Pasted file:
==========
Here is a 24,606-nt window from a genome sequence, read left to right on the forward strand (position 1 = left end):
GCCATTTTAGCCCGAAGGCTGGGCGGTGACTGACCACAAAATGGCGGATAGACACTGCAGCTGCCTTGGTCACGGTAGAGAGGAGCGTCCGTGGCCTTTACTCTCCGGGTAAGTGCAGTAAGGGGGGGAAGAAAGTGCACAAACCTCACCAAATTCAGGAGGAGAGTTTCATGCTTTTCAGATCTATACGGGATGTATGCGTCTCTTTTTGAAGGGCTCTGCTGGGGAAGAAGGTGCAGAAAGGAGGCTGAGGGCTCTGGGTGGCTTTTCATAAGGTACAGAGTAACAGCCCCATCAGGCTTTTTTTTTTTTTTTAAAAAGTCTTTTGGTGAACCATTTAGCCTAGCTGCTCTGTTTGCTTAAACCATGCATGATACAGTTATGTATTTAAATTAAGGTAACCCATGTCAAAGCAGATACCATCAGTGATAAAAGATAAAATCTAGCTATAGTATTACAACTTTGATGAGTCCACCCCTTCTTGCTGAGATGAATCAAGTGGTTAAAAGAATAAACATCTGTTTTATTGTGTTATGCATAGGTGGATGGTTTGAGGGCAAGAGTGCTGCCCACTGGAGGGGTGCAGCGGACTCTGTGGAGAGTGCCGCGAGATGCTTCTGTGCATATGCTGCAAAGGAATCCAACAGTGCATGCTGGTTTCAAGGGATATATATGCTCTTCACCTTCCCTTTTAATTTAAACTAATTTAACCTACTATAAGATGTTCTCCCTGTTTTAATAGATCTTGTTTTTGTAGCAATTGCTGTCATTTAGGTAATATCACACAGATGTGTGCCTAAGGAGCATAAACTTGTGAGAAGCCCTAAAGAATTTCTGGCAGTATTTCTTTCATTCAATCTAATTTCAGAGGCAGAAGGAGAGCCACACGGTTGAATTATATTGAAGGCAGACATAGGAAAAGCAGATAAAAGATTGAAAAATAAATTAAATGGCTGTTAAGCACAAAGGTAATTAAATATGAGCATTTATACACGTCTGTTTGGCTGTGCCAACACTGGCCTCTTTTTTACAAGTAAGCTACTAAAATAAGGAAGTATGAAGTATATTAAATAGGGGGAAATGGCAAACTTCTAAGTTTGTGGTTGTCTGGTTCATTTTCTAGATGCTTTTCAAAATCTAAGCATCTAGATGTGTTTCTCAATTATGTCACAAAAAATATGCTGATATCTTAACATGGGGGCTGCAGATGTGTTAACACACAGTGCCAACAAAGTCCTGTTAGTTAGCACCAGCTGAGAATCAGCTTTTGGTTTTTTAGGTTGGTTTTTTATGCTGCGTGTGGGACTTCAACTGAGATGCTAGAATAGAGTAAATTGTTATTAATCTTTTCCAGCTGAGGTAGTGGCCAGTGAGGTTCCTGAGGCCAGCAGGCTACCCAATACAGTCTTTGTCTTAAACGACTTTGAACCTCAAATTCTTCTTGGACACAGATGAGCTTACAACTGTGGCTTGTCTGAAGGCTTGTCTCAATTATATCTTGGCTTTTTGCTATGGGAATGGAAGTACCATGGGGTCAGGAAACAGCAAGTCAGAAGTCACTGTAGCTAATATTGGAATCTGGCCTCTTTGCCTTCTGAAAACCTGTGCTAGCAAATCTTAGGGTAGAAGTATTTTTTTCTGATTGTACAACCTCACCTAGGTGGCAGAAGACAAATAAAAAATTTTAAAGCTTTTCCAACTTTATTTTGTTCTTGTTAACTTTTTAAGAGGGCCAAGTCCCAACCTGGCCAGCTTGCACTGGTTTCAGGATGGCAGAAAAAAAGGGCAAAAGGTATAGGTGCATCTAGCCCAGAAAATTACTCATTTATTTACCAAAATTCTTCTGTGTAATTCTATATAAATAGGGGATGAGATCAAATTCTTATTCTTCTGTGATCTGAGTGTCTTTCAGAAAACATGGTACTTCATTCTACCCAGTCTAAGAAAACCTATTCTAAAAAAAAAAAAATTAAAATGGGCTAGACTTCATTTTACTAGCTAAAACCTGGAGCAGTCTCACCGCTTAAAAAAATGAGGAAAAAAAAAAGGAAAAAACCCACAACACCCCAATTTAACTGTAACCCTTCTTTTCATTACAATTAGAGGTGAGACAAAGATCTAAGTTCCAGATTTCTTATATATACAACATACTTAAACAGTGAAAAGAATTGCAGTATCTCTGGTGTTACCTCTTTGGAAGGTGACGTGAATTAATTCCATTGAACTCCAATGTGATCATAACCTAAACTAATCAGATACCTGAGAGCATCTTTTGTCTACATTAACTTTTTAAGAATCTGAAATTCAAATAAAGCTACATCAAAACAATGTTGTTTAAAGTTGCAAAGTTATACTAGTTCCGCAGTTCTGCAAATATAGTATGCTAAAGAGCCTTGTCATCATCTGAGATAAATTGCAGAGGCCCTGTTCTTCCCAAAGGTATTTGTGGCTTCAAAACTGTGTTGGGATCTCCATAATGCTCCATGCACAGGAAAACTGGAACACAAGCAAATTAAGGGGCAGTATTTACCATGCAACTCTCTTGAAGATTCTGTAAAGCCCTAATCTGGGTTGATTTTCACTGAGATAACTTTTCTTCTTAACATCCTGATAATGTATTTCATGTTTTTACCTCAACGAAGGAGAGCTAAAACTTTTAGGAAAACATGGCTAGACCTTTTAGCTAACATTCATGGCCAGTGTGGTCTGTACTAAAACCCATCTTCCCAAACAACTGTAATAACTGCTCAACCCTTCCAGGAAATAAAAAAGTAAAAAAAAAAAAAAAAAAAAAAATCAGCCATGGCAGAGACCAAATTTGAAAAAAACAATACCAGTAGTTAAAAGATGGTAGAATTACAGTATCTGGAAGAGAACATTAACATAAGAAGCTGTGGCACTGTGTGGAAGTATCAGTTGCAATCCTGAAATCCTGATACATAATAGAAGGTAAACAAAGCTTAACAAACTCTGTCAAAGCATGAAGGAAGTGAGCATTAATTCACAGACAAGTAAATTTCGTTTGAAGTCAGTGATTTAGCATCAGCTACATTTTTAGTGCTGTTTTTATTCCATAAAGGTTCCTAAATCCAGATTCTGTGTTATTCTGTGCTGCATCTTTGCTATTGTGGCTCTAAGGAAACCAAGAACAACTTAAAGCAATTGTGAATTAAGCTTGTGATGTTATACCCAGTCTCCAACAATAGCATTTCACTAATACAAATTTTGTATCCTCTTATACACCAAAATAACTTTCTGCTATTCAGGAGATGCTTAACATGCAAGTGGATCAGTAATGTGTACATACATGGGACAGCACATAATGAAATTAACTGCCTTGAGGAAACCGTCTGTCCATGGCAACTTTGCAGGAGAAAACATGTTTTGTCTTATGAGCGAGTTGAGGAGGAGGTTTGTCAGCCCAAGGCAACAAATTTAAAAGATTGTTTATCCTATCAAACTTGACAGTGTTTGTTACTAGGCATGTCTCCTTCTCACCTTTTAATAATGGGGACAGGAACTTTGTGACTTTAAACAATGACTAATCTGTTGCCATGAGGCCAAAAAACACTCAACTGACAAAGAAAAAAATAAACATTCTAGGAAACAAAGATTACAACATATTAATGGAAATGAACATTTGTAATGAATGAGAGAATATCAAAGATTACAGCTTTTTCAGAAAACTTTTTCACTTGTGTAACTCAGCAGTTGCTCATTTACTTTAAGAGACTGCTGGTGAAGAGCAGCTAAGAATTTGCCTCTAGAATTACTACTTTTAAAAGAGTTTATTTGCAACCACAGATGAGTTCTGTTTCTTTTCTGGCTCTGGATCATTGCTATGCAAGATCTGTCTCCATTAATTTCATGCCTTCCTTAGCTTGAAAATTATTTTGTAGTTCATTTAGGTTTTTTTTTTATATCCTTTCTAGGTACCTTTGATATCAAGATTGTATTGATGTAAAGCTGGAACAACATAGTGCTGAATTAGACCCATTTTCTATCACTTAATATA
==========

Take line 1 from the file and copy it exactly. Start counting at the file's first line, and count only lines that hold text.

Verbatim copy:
Here is a 24,606-nt window from a genome sequence, read left to right on the forward strand (position 1 = left end):